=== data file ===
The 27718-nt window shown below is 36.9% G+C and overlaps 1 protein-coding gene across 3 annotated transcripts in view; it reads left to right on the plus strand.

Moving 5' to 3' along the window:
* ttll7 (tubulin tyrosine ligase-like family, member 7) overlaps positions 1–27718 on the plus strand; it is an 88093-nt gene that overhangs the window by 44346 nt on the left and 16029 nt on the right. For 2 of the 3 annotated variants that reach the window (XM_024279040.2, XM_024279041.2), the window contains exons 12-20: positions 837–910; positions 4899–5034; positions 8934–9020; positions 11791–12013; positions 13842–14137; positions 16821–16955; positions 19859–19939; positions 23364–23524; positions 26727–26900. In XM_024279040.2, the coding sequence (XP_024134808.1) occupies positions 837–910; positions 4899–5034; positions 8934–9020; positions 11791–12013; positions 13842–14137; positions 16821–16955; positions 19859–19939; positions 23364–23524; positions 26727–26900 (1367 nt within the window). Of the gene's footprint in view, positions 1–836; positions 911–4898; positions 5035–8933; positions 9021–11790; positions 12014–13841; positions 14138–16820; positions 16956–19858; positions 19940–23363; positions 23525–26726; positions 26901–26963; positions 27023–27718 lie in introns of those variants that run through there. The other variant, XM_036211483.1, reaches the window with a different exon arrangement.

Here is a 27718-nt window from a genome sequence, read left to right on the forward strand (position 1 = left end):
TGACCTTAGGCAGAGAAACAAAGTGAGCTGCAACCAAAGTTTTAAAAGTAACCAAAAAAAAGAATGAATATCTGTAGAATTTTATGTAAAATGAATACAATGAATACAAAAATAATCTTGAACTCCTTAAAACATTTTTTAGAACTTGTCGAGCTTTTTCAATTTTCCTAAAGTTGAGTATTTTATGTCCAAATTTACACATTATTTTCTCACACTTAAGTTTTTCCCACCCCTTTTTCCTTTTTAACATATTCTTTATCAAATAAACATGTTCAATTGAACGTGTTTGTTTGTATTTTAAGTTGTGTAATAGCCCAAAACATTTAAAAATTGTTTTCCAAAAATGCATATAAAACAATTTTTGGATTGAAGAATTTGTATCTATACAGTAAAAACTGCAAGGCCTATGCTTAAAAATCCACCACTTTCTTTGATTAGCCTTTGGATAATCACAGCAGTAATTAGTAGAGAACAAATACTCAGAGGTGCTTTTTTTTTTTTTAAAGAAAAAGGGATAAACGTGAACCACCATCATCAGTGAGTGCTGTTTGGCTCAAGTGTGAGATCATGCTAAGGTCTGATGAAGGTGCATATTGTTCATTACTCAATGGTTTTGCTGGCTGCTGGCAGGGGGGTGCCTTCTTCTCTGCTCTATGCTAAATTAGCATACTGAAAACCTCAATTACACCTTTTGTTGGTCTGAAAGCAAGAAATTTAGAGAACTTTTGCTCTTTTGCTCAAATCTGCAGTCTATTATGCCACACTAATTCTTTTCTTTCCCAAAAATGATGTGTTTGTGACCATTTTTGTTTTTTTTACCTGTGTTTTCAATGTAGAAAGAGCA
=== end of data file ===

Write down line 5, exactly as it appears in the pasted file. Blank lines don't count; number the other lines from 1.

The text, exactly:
TGACCTTAGGCAGAGAAACAAAGTGAGCTGCAACCAAAGTTTTAAAAGTAACCAAAAAAAAGAATGAATATCTGTAGAATTTTATGTAAAATGAATACAATGAATACAAAAATAATCTTGAACTCCTTAAAACATTTTTTAGAACTTGTCGAGCTTTTTCAATTTTCCTAAAGTTGAGTATTTTATGTCCAAATTTACACATTATTTTCTCACACTTAAGTTTTTCCCACCCCTTTTTCCTTTTTAACATATTCTTTATCAAATAAACATGTTCAATTGAACGTGTTTGTTTGTATTTTAAGTTGTGTAATAGCCCAAAACATTTAAAAATTGTTTTCCAAAAATGCATATAAAACAATTTTTGGATTGAAGAATTTGTATCTATACAGTAAAAACTGCAAGGCCTATGCTTAAAAATCCACCACTTTCTTTGATTAGCCTTTGGATAATCACAGCAGTAATTAGTAGAGAACAAATACTCAGAGGTGCTTTTTTTTTTTTTAAAGAAAAAGGGATAAACGTGAACCACCATCATCAGTGAGTGCTGTTTGGCTCAAGTGTGAGATCATGCTAAGGTCTGATGAAGGTGCATATTGTTCATTACTCAATGGTTTTGCTGGCTGCTGGCAGGGGGGTGCCTTCTTCTCTGCTCTATGCTAAATTAGCATACTGAAAACCTCAATTACACCTTTTGTTGGTCTGAAAGCAAGAAATTTAGAGAACTTTTGCTCTTTTGCTCAAATCTGCAGTCTATTATGCCACACTAATTCTTTTCTTTCCCAAAAATGATGTGTTTGTGACCATTTTTGTTTTTTTTACCTGTGTTTTCAATGTAGAAAGAGCA